Eczema: More Difficult to Treat in African Americans

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Results of a study published in Annals of Allergy, Asthma and Immunology suggest eczema, also called atopic dermatitis, is harder to treat and may require higher doses of medicine in African Americans than in Americans who descended from Europeans.

Overall, eczema affects about 19 percent of African Americans and 16 percent of European Americans.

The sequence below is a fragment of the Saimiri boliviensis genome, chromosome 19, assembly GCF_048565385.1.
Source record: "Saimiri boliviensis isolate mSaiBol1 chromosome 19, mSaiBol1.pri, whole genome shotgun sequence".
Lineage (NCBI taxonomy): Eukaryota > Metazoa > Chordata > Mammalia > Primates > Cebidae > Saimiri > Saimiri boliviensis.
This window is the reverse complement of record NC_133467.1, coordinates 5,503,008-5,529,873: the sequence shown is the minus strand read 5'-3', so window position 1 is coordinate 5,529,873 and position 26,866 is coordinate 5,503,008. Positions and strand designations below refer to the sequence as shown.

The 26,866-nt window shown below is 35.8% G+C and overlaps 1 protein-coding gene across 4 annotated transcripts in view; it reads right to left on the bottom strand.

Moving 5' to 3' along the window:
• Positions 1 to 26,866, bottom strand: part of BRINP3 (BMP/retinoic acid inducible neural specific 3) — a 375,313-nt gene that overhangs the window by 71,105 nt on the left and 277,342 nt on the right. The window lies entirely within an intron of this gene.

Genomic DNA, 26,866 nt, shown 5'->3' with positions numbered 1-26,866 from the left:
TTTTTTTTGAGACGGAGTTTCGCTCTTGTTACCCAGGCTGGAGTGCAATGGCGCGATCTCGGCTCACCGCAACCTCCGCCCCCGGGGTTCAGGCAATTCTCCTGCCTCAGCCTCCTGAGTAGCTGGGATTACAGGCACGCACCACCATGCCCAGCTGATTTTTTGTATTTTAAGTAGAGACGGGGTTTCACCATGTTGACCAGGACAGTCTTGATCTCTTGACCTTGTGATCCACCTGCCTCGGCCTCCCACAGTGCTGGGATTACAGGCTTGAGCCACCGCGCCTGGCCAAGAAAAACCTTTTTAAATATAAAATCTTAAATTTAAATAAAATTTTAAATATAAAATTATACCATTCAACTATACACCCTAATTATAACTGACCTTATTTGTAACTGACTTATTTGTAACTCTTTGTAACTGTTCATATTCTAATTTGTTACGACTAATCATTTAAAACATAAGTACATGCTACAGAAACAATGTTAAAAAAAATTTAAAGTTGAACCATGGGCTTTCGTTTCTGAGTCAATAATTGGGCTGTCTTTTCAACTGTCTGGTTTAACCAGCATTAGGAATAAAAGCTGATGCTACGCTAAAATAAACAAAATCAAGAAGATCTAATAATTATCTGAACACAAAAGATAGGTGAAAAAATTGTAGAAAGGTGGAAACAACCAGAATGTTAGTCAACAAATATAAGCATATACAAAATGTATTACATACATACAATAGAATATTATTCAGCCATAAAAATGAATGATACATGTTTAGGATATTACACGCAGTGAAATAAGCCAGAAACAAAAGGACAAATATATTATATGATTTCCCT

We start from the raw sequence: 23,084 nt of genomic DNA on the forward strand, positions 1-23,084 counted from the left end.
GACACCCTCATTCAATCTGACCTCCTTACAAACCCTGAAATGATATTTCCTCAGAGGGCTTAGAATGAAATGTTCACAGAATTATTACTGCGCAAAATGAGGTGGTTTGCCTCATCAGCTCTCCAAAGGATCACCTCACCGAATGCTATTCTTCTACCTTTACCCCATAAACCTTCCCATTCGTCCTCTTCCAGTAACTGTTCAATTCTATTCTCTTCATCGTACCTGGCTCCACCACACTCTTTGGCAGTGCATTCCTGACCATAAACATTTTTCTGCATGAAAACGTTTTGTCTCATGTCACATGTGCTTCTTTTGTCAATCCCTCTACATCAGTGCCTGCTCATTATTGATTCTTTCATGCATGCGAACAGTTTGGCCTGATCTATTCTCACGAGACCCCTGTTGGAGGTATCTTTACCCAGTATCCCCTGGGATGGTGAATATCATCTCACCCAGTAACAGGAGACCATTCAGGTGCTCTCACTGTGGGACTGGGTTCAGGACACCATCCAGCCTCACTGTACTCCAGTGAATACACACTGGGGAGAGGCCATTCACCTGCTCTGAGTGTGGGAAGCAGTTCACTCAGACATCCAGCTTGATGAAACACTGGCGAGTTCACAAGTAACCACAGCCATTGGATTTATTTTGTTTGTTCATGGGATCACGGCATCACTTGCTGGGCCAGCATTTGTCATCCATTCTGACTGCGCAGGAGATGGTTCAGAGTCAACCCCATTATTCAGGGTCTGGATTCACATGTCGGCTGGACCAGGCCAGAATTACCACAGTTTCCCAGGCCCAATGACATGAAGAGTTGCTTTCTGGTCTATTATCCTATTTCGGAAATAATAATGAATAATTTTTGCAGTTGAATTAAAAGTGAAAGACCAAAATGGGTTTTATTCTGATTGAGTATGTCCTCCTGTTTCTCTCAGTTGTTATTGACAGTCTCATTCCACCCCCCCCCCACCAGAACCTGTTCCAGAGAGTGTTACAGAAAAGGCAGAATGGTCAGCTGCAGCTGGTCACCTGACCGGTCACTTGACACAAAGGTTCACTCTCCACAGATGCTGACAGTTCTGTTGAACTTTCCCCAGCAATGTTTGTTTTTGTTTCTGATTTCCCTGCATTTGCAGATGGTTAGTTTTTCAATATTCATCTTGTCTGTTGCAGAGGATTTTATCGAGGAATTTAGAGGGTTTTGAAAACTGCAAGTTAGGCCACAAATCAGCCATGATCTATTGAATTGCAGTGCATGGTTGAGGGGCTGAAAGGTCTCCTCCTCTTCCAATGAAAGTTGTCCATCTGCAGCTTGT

The study’s authors say that some symptoms of eczema may be worse in African Americans, including itching, rash, and dry skin. African Americans with eczema also experience more inflammation than European Americans with the skin disorder, according to the lead author of the study, Emma Guttman-Yassky, M.D., Ph.D., director of the Center for Excellence in Eczema and the Laboratory of Inflammatory Skin Diseases at Mount Sinai Medical Center in New York.

Sourced from: Annals of Allergy, Asthma & Immunology